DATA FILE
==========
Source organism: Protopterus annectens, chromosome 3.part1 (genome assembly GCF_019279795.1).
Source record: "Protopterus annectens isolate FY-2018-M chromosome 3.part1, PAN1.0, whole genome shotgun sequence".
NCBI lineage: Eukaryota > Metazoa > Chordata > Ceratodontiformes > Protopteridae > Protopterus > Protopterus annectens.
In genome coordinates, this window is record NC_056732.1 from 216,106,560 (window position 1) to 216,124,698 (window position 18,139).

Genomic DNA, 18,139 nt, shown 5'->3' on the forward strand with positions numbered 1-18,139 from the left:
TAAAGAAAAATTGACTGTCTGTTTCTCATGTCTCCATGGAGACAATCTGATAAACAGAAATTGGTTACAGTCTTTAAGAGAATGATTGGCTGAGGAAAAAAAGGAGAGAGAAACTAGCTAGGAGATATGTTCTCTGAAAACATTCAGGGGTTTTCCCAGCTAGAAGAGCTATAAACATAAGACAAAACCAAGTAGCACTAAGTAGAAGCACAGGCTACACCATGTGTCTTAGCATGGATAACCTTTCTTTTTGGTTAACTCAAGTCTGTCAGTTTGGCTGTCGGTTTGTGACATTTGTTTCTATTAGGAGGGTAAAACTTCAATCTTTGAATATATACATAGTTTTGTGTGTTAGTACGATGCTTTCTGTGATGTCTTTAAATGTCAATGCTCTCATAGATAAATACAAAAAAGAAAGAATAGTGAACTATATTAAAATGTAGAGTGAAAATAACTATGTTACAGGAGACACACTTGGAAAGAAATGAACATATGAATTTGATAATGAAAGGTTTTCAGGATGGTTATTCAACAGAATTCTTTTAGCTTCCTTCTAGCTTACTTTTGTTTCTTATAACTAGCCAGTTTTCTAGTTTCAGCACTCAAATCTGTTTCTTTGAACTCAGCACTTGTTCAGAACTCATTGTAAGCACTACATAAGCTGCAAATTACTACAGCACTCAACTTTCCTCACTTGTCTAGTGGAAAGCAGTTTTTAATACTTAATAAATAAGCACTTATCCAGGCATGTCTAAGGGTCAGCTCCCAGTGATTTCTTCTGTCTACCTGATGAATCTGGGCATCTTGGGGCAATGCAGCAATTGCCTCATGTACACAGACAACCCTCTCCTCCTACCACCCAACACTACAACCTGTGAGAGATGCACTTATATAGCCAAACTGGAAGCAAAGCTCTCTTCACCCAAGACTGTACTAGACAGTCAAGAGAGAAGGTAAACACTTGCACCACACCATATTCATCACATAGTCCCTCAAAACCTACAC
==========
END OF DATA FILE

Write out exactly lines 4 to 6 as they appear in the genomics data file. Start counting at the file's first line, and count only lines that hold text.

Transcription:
In genome coordinates, this window is record NC_056732.1 from 216,106,560 (window position 1) to 216,124,698 (window position 18,139).

Genomic DNA, 18,139 nt, shown 5'->3' on the forward strand with positions numbered 1-18,139 from the left:
TAAAGAAAAATTGACTGTCTGTTTCTCATGTCTCCATGGAGACAATCTGATAAACAGAAATTGGTTACAGTCTTTAAGAGAATGATTGGCTGAGGAAAAAAAGGAGAGAGAAACTAGCTAGGAGATATGTTCTCTGAAAACATTCAGGGGTTTTCCCAGCTAGAAGAGCTATAAACATAAGACAAAACCAAGTAGCACTAAGTAGAAGCACAGGCTACACCATGTGTCTTAGCATGGATAACCTTTCTTTTTGGTTAACTCAAGTCTGTCAGTTTGGCTGTCGGTTTGTGACATTTGTTTCTATTAGGAGGGTAAAACTTCAATCTTTGAATATATACATAGTTTTGTGTGTTAGTACGATGCTTTCTGTGATGTCTTTAAATGTCAATGCTCTCATAGATAAATACAAAAAAGAAAGAATAGTGAACTATATTAAAATGTAGAGTGAAAATAACTATGTTACAGGAGACACACTTGGAAAGAAATGAACATATGAATTTGATAATGAAAGGTTTTCAGGATGGTTATTCAACAGAATTCTTTTAGCTTCCTTCTAGCTTACTTTTGTTTCTTATAACTAGCCAGTTTTCTAGTTTCAGCACTCAAATCTGTTTCTTTGAACTCAGCACTTGTTCAGAACTCATTGTAAGCACTACATAAGCTGCAAATTACTACAGCACTCAACTTTCCTCACTTGTCTAGTGGAAAGCAGTTTTTAATACTTAATAAATAAGCACTTATCCAGGCATGTCTAAGGGTCAGCTCCCAGTGATTTCTTCTGTCTACCTGATGAATCTGGGCATCTTGGGGCAATGCAGCAATTGCCTCATGTACACAGACAACCCTCTCCTCCTACCACCCAACACTACAACCTGTGAGAGATGCACTTATATAGCCAAACTGGAAGCAAAGCTCTCTTCACCCAAGACTGTACTAGACAGTCAAGAGAGAAGGTAAACACTTGCACCACACCATATTCATCACATAGTCCCTCAAAACCTACAC